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The Day of Race

Once upon a time there was an Italian sailor named Christopher Columbus. One day, he heard a theory that the world was round and not flat, and motivated by that idea he talked to Queen Isabella of Spain because he was convinced it was easier to reach China or the East Indies by sailing from the west of Spain across the Atlantic Ocean.

After eight years, he convinced the Queen to support his dream and Columbus undertook his adventure in three small ships called The Pinta, The niña and The Santa María. On October 12th, 1492, he and his fleet landed on an island in Bahamas (Central America) inhabited by the Taino or Arawak tribe, thinking it was India. That’s probably the reason Christopher Columbus named the Native American people as Indios. After 500 years, in many countries of Latin America October 12th is a national holiday known as the Día de la Raza (The day of the race).
The celebration of this date could be controversial. On the one hand, in our minds we have terrible stories about the Spaniard colonization. Our Native American people were battered, enslaved and forced to change their ancestral traditions. But on the other hand, different inventions, institutions, such as universities, and our language, Spanish, arrived with the Spaniards arrival too. That was also the origin of a new society, a multi-cultural and multi-ethnic society we feel proud of.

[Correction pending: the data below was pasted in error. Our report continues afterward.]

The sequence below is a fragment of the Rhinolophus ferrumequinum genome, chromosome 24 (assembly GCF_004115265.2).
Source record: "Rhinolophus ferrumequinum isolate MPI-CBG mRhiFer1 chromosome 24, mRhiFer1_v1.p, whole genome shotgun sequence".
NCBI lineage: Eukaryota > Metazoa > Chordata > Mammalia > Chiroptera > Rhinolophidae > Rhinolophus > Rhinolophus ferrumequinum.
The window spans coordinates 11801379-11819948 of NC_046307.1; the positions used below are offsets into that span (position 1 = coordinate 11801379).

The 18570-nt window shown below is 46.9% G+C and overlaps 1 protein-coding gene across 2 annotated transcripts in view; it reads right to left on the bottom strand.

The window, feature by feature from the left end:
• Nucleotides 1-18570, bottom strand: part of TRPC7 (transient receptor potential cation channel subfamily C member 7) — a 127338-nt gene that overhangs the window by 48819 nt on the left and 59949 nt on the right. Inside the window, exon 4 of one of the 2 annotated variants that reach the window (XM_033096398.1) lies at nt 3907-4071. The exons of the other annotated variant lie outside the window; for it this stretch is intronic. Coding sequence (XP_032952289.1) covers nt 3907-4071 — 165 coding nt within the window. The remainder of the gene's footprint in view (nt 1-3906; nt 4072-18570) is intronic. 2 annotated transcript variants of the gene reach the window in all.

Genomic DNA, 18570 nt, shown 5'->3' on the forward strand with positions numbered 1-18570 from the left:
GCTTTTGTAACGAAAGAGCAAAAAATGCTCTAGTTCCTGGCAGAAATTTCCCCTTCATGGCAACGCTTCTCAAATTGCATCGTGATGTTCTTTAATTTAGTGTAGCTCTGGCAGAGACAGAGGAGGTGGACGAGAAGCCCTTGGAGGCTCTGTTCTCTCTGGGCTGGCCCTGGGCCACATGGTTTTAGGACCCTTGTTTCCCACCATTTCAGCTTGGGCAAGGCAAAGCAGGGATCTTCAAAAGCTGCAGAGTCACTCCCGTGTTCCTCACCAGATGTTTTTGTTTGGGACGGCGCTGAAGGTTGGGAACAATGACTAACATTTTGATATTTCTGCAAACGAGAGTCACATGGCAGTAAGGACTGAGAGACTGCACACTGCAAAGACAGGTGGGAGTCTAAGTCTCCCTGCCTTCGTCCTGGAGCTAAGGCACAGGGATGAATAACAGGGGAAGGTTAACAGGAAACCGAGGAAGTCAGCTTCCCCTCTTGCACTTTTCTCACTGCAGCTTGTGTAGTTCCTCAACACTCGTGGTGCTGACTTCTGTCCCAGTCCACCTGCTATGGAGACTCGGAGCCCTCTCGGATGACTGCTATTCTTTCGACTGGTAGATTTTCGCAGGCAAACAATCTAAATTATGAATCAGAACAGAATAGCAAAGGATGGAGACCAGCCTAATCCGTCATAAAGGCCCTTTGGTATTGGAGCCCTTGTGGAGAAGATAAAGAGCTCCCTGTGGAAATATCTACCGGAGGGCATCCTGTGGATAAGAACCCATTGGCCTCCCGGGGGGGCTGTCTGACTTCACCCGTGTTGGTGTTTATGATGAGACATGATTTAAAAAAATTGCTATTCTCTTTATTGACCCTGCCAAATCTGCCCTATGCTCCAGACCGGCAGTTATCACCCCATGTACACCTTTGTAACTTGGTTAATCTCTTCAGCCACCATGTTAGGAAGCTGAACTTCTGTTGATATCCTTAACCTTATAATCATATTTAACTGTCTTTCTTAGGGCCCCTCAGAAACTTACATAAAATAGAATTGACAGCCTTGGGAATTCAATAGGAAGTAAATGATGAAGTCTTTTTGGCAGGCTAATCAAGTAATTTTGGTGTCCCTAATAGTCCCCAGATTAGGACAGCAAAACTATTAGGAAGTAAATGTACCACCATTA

Taken from: www.la-raza.info
Besides all the controversies surrounding this date, in Latin America this is a dia that serves to celebrate the diversity of our cultures. This diversity is reflected in many aspects of our lives: our people, our music, our traditions, our expressions, etc. For example our language: imagine you go to a restaurant in Latin America and you want to drink a cup of coffee; if you are in Colombia you could ask for “Un tinto”, but in Chile or in Spain if you ask for “Un tinto” you would probably receive a glass of red wine. In Mexico, if you go to the movies with your “Viejo” or “Vieja” you are accompanied by your husband or wife; but in Argentina “Viejo” and “Vieja” refer to your father and mother. This is just an example of the great diversity you will find in our countries. Although this diversity makes us different from each other, it is also the center of the richness of our cultures.
The controversy is far from over, but this is a special day to celebrate the value of being different.

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